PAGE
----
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U.S. Women's Open 2020: Why Champions Golf Club is just the place to host a milestone event

December 08, 2020

What’s in a name, the Bard famously wrote, long before Jackie Burke Jr. was born, and Burke was born nearly a century ago. Still, an interesting question. The answer in this case is more than you might know.

In this case, the subject is Champions Golf Club in Houston, site of this week’s U.S. Women’s Open, rescheduled from its June date due to the COVID-19 pandemic. Start with Golf Club. It suggests that access is limited and that golf is not just the principal activity, but is its only activity. You want tennis courts and a swimming pool, you’re in the wrong place. Go find a country club. Champions is a golf club.

Champions, meanwhile, denotes a certain quality of player. Included on its roster of winners are Arnold Palmer, Tiger Woods, Ben Crenshaw, Hubert Green and a U.S. Ryder Cup team. Hackers need not apply. When two Masters champions, Burke, 98 next month, and the late Jimmy Demaret, founded Champions in 1956, it was designed to be a club for better players (handicap indexes of 14.0 or lower these days).

As to why, Burke’s answer displayed his notoriously acerbic wit and wisdom that has never been tethered to diplomacy. “It doesn’t make a lot of sense filling a yacht club with people who can’t sail a boat,” Burke told Golf Digest’s Guy Yocom.

But it has never been only better players that Champions has courted. It has pursued the best players, represented by the important competitions its Cypress Creek Course has hosted, “18 major events here,” Burke said proudly via phone last week, his count including the Women’s Open.

Champions has had a U.S. Open (Orville Moody the winner in 1969), a Ryder Cup (the U.S. winning in a rout in 1967), a U.S. Amateur (John Harris winning in 1993), several Tour Championships (Tiger winning in 1999, David Duval in ’97) and two U.S. Women’s Mid-Amateur championships (Virginia Derby Grimes winning in 1998, Kelsey Chugg in 2017).

It has had a notable list of championships that had one glaring omission: The U.S. Women’s Open. Credit Burke’s wife, Robin, an accomplished amateur player and a member of the Texas Golf Hall of Fame, with unilaterally striving to fill that void.

“I actually approached Matt Sawicki [USGA senior director, championships] in 2015 and talked to him several times,” Robin, the vice president of Champions, said. “I kept bugging him about it. I might have been the squeakiest wheel.

Robin and Jackie Burke take pride in the prestige that Champions Golf Club has earned over the years.

Darren Carroll/USGA

The postponement was announced in April, at which time USGA CEO Mike Davis saluted the Burkes for their resolute commitment to hosting the Women’s Open, whatever the date. “We are incredibly thankful to Champions Golf Club for its flexibility and support during this uncertain time,” he said.

Davis went on the note that what a “great friend” the club had been to the USGA for some time, stepping up in 2017 to host the U.S. Women’s Mid-Amateur on short notice after the championship had to be moved from its intended host course in Florida due to a hurricane, and now accommodating a significant schedule change for the premier championship in women’s golf. “Not to mention allowing us to use both golf courses,” Davis added. “We’re confident the combined efforts will lead to an incredibly special 75th U.S. Women’s Open.”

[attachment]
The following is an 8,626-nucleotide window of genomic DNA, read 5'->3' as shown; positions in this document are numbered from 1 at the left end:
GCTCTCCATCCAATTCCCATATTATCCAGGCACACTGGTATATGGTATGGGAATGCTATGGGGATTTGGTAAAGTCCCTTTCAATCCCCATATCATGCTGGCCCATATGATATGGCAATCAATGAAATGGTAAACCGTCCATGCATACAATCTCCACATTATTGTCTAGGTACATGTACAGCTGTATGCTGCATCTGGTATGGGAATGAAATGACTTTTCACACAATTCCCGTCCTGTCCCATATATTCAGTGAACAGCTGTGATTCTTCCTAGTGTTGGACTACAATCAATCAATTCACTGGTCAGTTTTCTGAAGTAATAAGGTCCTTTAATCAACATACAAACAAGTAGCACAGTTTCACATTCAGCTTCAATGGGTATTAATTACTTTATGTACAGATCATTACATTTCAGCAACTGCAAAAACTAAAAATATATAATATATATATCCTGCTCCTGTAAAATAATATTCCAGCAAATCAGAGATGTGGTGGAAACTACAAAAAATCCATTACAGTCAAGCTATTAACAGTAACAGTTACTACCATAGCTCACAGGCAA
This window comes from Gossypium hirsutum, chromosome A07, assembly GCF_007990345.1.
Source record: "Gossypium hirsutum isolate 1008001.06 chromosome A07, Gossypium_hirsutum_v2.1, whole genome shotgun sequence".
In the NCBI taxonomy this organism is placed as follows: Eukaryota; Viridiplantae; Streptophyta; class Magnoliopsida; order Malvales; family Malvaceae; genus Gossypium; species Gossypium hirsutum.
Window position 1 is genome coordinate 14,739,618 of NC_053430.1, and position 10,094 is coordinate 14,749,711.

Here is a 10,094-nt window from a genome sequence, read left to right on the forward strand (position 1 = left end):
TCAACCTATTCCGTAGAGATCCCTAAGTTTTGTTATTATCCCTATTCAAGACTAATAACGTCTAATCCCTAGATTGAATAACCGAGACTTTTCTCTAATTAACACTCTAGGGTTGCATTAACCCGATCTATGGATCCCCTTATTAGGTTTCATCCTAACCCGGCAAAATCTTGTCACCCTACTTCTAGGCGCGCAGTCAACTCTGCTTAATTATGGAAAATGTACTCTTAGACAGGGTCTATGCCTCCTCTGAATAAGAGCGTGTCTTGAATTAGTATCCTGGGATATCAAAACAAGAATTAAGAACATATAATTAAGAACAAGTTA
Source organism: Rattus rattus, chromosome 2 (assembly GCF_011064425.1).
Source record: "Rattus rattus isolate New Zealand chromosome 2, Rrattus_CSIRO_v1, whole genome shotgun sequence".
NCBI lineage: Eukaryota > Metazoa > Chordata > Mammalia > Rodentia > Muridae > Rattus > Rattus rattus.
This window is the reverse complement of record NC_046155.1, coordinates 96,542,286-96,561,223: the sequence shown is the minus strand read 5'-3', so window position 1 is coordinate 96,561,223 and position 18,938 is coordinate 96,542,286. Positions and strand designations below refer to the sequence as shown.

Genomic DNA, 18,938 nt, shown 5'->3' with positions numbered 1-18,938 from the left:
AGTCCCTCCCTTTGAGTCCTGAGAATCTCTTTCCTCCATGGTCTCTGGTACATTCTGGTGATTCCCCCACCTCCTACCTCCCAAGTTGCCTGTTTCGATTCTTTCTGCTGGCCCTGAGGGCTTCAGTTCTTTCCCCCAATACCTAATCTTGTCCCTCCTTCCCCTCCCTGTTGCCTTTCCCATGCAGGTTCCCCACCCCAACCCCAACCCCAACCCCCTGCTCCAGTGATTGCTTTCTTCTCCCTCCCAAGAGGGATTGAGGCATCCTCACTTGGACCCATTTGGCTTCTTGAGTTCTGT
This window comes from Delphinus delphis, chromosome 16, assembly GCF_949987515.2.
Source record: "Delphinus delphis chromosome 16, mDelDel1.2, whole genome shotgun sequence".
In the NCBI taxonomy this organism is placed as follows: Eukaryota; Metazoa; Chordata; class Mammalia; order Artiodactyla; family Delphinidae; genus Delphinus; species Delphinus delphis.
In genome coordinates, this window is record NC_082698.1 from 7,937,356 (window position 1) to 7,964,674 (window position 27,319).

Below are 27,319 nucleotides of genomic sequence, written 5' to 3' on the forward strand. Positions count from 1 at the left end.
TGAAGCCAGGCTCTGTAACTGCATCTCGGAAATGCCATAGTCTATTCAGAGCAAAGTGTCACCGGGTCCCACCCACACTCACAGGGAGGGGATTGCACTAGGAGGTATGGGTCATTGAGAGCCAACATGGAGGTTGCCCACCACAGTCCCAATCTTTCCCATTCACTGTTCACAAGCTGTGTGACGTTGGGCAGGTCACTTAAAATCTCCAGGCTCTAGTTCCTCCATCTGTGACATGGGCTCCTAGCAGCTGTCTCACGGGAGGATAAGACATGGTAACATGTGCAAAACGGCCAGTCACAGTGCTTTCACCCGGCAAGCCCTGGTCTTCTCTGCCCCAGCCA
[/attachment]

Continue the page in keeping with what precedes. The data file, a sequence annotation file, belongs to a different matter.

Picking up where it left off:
The Women’s Open originally was scheduled to be played on the Cypress Creek Course, but to accommodate fewer daylight hours in December, it required employing both Cypress Creek and the club’s Jackrabbit Course over the first two rounds and concluding with two rounds on the renowned Cypress Creek.

Accommodating the USGA and its December date was never an issue, though December weather in Houston potentially might have raised an objection.

“The USGA and Champions both wanted to crown a champion,” Robin said. “Both wanted to get that accomplished. That decision was easy. Moving it to December, it’s difficult. It’s different. Obviously, the course will play a little different. But right now it depends on the weather.”

Chris Ortmeier, Champions G.C.’s director of agronomy, has spent time studying five years of Houston weather data. “We’ve been as low as 30 degrees and as high as 84,” he told Howard Richman of Golf Course Magazine, a publication of the Golf Course Superintendents Association of America. “The most rainfall for one day was 4.61 inches, the winds have blown as hard as 30 miles per hour, and we even had an inch of snow on Dec. 8, 2017. It was a 180-degree change when the date was moved from June to December. One thing where superintendents excel at is being able to adapt and change. We’ll have to be ready for anything.”

A sign board celebrating the 75th U.S. Women's Open is shown during a practice round at the 2020 U.S. Women's Open.

Chris Keane

The forecast for the tournament days, fortunately for all concerned, is tolerable, in the 60s and low 70s with a few showers expected. If that holds, to put it into a match-play context, it will beat Houston’s typical June weather, 7 and 6.

“It’s a little chillier,” Robin said. “If you get the north wind and cold it’s a tough challenge out there. We’ve been growing the rough since October and have had cart paths only. I think it’s going to play fast like a U.S. Open and the rough is still going to be a part of a U.S. Open, always tough. Chris Ortmeier and Brady [Forshey, the superintendent] and their team have done an incredible job preparing for this tournament.

“I know the girls will enjoy it. These are two entirely different type courses, but it’s going to be a true test for the players this week.”